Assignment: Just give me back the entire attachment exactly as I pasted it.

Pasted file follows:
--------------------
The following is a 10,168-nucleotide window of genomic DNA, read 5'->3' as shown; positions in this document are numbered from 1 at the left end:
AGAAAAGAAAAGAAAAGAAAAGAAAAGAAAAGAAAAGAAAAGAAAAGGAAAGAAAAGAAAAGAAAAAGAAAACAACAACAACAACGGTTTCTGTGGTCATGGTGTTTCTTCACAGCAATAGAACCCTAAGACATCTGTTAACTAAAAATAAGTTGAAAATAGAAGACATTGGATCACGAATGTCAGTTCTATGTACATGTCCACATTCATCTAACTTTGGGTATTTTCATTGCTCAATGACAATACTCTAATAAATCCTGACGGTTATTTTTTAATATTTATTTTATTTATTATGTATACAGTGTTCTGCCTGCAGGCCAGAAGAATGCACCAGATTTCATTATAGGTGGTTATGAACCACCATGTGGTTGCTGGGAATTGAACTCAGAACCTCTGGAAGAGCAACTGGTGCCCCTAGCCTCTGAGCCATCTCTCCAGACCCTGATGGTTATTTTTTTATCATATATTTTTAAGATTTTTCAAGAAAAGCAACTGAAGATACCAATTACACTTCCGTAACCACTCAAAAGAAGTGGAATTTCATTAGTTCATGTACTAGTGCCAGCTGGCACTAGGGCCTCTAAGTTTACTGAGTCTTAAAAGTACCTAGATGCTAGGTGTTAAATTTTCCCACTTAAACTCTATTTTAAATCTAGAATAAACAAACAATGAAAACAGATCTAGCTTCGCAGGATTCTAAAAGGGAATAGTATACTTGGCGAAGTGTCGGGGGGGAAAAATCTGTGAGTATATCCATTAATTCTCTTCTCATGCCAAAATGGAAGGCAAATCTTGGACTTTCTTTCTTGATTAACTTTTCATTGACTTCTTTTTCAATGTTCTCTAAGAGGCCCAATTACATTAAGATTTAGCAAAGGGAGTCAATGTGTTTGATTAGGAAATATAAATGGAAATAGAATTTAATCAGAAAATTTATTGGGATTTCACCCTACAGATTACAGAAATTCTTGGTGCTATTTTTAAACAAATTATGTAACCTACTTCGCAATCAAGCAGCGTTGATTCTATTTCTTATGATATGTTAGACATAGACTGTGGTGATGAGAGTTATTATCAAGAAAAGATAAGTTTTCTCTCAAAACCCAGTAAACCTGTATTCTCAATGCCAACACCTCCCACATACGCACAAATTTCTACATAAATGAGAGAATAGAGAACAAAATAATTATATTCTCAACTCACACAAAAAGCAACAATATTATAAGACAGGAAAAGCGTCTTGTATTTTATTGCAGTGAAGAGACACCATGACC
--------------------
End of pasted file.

The following is a 10,168-nucleotide window of genomic DNA, read 5'->3' as shown; positions in this document are numbered from 1 at the left end:
AGAAAAGAAAAGAAAAGAAAAGAAAAGAAAAGAAAAGAAAAGAAAAGGAAAGAAAAGAAAAGAAAAAGAAAACAACAACAACAACGGTTTCTGTGGTCATGGTGTTTCTTCACAGCAATAGAACCCTAAGACATCTGTTAACTAAAAATAAGTTGAAAATAGAAGACATTGGATCACGAATGTCAGTTCTATGTACATGTCCACATTCATCTAACTTTGGGTATTTTCATTGCTCAATGACAATACTCTAATAAATCCTGACGGTTATTTTTTAATATTTATTTTATTTATTATGTATACAGTGTTCTGCCTGCAGGCCAGAAGAATGCACCAGATTTCATTATAGGTGGTTATGAACCACCATGTGGTTGCTGGGAATTGAACTCAGAACCTCTGGAAGAGCAACTGGTGCCCCTAGCCTCTGAGCCATCTCTCCAGACCCTGATGGTTATTTTTTTATCATATATTTTTAAGATTTTTCAAGAAAAGCAACTGAAGATACCAATTACACTTCCGTAACCACTCAAAAGAAGTGGAATTTCATTAGTTCATGTACTAGTGCCAGCTGGCACTAGGGCCTCTAAGTTTACTGAGTCTTAAAAGTACCTAGATGCTAGGTGTTAAATTTTCCCACTTAAACTCTATTTTAAATCTAGAATAAACAAACAATGAAAACAGATCTAGCTTCGCAGGATTCTAAAAGGGAATAGTATACTTGGCGAAGTGTCGGGGGGGAAAAATCTGTGAGTATATCCATTAATTCTCTTCTCATGCCAAAATGGAAGGCAAATCTTGGACTTTCTTTCTTGATTAACTTTTCATTGACTTCTTTTTCAATGTTCTCTAAGAGGCCCAATTACATTAAGATTTAGCAAAGGGAGTCAATGTGTTTGATTAGGAAATATAAATGGAAATAGAATTTAATCAGAAAATTTATTGGGATTTCACCCTACAGATTACAGAAATTCTTGGTGCTATTTTTAAACAAATTATGTAACCTACTTCGCAATCAAGCAGCGTTGATTCTATTTCTTATGATATGTTAGACATAGACTGTGGTGATGAGAGTTATTATCAAGAAAAGATAAGTTTTCTCTCAAAACCCAGTAAACCTGTATTCTCAATGCCAACACCTCCCACATACGCACAAATTTCTACATAAATGAGAGAATAGAGAACAAAATAATTATATTCTCAACTCACACAAAAAGCAACAATATTATAAGACAGGAAAAGCGTCTTGTATTTTATTGCAGTGAAGAGACACCATGACC